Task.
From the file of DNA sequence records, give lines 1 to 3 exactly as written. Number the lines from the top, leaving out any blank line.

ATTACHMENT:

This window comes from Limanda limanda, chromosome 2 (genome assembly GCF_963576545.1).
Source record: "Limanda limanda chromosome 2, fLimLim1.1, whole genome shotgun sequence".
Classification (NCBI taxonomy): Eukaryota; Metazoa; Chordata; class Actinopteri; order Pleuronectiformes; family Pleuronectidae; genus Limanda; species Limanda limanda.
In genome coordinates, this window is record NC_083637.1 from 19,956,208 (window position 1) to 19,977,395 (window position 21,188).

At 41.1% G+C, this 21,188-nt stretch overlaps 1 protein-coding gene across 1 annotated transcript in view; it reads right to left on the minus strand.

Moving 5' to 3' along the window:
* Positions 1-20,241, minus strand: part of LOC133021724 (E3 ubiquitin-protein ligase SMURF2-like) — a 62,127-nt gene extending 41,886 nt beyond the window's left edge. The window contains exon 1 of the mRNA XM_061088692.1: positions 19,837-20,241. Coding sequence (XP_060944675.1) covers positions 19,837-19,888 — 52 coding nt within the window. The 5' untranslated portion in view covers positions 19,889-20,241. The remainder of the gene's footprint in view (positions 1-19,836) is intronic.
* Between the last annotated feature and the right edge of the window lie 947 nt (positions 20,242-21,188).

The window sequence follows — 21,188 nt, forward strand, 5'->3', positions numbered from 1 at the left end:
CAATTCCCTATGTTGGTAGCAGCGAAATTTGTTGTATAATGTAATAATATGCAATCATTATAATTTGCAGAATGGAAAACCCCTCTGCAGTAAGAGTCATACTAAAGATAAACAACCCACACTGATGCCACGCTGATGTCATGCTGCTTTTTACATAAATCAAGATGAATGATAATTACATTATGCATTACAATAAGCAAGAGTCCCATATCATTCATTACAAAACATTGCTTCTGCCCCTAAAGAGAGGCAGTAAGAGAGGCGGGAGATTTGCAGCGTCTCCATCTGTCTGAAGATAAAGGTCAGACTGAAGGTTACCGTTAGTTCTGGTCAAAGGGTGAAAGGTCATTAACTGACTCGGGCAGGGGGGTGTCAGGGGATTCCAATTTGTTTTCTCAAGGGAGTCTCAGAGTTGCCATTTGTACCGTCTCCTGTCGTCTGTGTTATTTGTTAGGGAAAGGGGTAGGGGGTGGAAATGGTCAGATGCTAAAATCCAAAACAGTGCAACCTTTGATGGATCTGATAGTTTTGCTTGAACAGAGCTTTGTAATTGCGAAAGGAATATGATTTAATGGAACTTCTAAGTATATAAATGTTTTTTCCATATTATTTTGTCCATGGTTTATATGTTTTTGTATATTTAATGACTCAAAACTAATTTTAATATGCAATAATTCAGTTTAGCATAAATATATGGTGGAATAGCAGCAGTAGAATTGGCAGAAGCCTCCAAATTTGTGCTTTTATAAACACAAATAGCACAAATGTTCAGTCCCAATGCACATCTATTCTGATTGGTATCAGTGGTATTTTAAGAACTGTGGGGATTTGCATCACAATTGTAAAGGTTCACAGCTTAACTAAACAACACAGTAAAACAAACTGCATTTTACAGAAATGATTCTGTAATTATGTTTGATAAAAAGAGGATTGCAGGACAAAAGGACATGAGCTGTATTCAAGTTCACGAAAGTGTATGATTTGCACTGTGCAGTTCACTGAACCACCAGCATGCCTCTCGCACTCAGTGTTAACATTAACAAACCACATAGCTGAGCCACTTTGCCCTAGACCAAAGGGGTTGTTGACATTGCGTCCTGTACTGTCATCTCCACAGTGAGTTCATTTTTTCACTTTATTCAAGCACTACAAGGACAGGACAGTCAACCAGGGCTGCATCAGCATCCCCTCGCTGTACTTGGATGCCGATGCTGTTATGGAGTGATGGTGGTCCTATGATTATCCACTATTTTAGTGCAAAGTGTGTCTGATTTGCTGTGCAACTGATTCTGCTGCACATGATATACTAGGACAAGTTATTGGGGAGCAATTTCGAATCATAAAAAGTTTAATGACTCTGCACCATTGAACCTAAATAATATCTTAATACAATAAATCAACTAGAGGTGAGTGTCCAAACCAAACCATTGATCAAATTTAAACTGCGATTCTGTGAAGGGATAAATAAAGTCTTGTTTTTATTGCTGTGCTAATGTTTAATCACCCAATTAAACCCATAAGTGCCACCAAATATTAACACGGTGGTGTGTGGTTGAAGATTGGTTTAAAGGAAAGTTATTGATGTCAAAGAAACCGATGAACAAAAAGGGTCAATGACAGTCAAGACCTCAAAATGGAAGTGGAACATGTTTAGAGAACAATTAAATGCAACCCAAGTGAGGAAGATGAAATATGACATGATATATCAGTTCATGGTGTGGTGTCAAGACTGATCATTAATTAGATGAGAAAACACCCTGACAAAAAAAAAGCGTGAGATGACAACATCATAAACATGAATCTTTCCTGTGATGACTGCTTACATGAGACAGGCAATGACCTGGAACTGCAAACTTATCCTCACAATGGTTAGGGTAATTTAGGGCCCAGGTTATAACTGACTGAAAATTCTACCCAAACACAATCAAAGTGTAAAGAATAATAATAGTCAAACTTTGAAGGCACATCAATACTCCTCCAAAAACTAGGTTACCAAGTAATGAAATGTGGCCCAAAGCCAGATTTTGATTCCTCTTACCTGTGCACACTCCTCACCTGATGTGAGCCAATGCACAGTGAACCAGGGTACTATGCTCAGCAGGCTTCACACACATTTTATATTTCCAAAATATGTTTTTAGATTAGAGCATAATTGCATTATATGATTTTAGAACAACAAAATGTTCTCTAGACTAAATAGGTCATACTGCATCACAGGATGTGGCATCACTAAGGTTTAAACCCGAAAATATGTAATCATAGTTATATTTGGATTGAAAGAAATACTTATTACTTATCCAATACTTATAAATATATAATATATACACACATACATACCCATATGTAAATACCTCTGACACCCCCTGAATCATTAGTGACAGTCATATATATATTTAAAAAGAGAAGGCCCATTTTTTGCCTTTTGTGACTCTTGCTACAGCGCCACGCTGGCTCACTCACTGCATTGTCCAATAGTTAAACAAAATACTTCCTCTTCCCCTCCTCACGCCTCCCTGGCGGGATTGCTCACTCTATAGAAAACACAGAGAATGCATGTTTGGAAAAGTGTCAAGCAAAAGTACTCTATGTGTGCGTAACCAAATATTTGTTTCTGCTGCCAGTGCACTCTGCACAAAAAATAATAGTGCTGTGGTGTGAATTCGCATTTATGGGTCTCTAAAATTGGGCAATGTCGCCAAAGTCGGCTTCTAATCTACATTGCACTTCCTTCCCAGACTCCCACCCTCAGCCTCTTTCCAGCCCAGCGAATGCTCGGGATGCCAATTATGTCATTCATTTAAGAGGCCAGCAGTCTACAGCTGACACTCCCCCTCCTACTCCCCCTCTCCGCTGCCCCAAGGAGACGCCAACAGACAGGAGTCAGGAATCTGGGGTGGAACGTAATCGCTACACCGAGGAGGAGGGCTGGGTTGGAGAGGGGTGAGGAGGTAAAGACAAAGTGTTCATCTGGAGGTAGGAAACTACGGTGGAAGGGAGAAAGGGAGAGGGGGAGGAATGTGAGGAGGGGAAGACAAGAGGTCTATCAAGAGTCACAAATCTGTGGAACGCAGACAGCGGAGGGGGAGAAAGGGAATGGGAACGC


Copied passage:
This window comes from Limanda limanda, chromosome 2 (genome assembly GCF_963576545.1).
Source record: "Limanda limanda chromosome 2, fLimLim1.1, whole genome shotgun sequence".
Classification (NCBI taxonomy): Eukaryota; Metazoa; Chordata; class Actinopteri; order Pleuronectiformes; family Pleuronectidae; genus Limanda; species Limanda limanda.